When the Court upheld strict time limits for bringing workplace discrimination suits in Ledbetter v. Goodyear, Justice Ginsburg used her dissent to call on Congress to change the law. Less than two years later, Congress passed the Lilly Ledbetter Fair Pay Act of 2009.

The cases that Justice Ginsburg argued as a legal advocate have served for decades as the foundation for the legal analysis of sex-based discrimination and the continued fight for equality under the law. She paved the way for women and helped lay the groundwork for the legal recognition of trans, nonbinary, and gender-nonconforming people.

Justice Ginsburg helped to ensure that the next generation of law students, our generation, would not encounter the same barriers in their lives or in the pursuit of their legal education that she had encountered. Yet as she knew, society is far from finished with the fight for justice and equality.

She understood that “real change, enduring change, happens one step at a time.” Even when she was on the losing side of an argument, she wrote her striking dissents to shape the future. In Burwell v. Hobby Lobby, for example, Justice Ginsburg insisted that allowing for-profit corporations to opt out of providing their employees with insurance coverage for contraceptive care only burdens those employees’ exercise of control over their reproductive health.

With all that Justice Ginsburg did to advance justice and equality, we deeply mourn her passing. We also see the need to reflect on how we can forge ahead.

Today, women make up half, or more than half, of the students attending law schools throughout the United States. But the U.S. legal profession has not been equalized.

Barely one-fifth of state court judges are women, and only 8 percent of all state court judges are women of color. Although women make up nearly half of all associates in private law practice, they hold only about 12 percent of the highest positions within law firms.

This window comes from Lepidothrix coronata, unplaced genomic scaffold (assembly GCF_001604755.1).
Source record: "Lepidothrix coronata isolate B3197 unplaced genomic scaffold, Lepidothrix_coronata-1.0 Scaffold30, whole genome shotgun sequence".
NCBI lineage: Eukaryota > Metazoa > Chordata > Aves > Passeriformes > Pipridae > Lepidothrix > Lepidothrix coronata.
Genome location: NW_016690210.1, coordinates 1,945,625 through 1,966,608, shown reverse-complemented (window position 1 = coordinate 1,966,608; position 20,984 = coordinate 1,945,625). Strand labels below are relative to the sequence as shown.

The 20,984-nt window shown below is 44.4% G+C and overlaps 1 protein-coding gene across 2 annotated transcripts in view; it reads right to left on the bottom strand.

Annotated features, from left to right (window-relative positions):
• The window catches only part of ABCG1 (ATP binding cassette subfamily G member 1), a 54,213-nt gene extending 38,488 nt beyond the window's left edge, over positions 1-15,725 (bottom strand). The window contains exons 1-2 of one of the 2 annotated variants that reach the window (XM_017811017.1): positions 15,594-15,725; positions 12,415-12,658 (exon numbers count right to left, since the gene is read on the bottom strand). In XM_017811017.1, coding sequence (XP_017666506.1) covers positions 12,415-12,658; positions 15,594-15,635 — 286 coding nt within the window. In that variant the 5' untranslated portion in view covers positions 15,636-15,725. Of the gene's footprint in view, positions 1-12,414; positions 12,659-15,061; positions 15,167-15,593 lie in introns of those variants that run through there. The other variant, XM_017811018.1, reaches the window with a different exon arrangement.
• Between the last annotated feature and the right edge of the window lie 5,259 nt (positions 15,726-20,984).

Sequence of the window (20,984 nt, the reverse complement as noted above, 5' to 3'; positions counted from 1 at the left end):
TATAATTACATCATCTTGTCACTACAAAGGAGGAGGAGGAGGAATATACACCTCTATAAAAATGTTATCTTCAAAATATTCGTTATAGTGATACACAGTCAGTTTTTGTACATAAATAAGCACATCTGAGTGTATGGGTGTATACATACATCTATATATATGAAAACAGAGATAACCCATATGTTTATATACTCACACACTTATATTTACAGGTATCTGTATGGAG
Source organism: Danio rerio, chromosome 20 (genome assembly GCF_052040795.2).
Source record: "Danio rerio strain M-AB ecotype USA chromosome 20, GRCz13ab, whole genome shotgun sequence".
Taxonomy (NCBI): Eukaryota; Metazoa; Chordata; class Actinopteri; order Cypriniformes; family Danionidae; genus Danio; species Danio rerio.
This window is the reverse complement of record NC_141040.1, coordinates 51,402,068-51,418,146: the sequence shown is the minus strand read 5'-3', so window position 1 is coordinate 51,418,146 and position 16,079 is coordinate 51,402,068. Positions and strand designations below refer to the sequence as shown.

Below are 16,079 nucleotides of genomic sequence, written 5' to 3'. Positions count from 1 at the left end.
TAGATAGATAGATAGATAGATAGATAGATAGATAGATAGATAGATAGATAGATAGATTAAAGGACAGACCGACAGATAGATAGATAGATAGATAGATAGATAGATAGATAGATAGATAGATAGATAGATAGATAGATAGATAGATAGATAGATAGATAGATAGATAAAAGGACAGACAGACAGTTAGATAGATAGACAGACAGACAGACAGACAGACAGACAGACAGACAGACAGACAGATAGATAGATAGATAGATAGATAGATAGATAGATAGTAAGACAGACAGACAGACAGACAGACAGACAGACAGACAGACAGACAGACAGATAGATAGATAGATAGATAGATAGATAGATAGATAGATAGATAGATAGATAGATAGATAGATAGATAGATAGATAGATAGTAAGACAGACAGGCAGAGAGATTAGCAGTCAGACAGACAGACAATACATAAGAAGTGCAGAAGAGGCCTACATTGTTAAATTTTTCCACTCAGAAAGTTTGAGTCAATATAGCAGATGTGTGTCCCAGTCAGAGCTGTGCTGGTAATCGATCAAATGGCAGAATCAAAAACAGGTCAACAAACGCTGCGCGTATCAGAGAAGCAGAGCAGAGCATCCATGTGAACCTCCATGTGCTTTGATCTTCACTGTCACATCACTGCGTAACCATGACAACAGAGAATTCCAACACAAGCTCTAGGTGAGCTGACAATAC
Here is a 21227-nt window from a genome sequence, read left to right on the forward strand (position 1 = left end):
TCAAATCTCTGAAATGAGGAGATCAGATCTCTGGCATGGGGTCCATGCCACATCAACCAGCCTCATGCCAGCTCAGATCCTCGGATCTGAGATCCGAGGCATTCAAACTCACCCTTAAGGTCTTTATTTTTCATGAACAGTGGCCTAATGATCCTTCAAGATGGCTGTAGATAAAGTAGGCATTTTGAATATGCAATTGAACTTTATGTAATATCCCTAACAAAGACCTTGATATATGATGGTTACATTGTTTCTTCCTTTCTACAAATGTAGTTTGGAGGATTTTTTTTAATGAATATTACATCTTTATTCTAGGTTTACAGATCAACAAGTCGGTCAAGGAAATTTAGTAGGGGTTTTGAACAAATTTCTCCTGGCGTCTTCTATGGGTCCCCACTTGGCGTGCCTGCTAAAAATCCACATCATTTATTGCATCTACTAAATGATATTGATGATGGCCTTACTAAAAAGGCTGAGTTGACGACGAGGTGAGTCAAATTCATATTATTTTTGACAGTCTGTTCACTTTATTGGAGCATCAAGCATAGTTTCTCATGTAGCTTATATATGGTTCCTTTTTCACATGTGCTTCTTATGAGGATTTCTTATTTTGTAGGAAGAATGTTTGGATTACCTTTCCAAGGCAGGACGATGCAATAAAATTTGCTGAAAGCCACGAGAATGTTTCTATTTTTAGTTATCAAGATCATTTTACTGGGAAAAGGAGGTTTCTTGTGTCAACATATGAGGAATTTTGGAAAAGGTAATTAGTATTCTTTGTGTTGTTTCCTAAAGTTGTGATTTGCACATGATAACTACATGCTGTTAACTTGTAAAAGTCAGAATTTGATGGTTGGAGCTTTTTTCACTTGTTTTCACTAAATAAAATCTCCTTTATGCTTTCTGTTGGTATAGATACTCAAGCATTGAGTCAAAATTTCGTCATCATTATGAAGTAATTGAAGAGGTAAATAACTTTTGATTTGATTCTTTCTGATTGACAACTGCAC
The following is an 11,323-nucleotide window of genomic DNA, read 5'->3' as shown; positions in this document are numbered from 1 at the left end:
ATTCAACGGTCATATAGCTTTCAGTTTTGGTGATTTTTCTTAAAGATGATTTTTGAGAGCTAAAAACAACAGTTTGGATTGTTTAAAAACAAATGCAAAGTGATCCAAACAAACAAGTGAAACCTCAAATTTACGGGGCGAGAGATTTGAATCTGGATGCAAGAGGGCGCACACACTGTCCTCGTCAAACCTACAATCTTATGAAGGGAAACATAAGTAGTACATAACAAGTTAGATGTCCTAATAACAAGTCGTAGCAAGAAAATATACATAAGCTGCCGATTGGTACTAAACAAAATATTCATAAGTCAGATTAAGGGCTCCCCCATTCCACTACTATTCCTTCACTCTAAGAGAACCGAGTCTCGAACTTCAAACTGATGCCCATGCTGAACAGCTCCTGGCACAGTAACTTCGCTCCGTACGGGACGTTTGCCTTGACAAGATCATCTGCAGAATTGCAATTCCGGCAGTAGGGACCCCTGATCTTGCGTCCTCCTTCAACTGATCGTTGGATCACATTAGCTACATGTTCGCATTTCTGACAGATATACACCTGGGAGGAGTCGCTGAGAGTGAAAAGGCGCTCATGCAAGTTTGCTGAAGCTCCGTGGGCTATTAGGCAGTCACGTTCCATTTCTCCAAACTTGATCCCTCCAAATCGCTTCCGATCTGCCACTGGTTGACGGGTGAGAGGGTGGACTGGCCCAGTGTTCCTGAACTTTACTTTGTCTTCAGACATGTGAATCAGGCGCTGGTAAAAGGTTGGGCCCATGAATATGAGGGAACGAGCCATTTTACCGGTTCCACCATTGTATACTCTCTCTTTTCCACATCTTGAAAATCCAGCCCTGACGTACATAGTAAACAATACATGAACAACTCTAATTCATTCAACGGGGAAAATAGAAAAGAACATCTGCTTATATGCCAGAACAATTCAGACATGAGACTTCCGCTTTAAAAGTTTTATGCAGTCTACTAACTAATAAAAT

In recent years, 17 percent of lawyers who argued in front of the Supreme Court were women. Over half of all judicial clerks are women. Yet clerks at the Supreme Court remain mostly white and male. Women are also underrepresented as general counsels, law school administrators, and law review editors. On average, women lawyers are still paid less than their male counterparts.

Our generation will work to promote access to education, not just for women, but for all people who have previously had those opportunities foreclosed. Our work will need to be different, because the current struggles for equality in education and the legal profession are different.

Perhaps women outnumber men in some law school classrooms, but which students feel most comfortable raising their hands? When we say “women,” are we referring to all women? Or are the experiences of women of color and transwomen excluded or denied?

Until we address these questions, and in doing so, until we confront and eradicate both explicit bigotry and implicit biases, access to education will never be “equal.” As women and law students, we stand on the foundation that Justice Ginsburg laid for us. It is our turn to pave the way for those who will come after us. We thank Justice Ginsburg for all she has done to make it possible to continue to fight for justice.